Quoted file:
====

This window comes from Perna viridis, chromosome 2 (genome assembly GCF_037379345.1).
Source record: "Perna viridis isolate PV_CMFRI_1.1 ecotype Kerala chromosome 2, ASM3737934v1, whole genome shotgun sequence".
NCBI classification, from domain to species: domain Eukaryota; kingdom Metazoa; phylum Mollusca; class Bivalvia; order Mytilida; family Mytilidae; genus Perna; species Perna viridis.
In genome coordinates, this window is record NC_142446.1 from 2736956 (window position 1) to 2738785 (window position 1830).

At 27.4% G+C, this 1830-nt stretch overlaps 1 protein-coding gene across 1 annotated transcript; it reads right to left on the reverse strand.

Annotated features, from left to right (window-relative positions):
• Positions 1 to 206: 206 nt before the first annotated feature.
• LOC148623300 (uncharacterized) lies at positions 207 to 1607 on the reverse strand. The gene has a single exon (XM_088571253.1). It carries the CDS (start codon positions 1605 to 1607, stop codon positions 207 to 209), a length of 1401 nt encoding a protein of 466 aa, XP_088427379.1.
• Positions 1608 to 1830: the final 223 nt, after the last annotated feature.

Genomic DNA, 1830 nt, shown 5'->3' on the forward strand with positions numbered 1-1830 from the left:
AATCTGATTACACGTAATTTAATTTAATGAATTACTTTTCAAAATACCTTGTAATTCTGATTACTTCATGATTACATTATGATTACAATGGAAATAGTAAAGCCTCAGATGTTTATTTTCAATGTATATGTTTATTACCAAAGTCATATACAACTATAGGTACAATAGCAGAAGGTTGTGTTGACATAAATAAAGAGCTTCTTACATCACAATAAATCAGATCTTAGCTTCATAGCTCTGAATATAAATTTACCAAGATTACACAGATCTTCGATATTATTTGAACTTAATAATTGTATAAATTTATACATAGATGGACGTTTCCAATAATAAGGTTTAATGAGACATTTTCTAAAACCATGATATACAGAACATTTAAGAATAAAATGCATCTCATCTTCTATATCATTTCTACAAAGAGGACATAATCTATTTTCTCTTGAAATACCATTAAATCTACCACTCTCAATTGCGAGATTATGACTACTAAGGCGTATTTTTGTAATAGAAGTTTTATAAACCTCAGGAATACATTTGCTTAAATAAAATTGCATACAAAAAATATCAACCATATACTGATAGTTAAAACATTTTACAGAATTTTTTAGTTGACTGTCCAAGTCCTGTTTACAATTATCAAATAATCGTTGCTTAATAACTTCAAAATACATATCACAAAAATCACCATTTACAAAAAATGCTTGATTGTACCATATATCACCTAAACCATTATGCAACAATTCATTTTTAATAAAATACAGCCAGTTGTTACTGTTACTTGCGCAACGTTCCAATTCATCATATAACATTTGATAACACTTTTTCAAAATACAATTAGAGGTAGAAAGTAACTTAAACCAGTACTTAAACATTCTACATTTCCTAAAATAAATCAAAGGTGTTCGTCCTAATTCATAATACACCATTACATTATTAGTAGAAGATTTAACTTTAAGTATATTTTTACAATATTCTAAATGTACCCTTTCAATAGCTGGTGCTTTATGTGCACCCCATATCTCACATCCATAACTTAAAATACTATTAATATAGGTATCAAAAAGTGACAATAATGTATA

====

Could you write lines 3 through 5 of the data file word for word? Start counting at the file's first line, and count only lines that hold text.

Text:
NCBI classification, from domain to species: domain Eukaryota; kingdom Metazoa; phylum Mollusca; class Bivalvia; order Mytilida; family Mytilidae; genus Perna; species Perna viridis.
In genome coordinates, this window is record NC_142446.1 from 2736956 (window position 1) to 2738785 (window position 1830).

At 27.4% G+C, this 1830-nt stretch overlaps 1 protein-coding gene across 1 annotated transcript; it reads right to left on the reverse strand.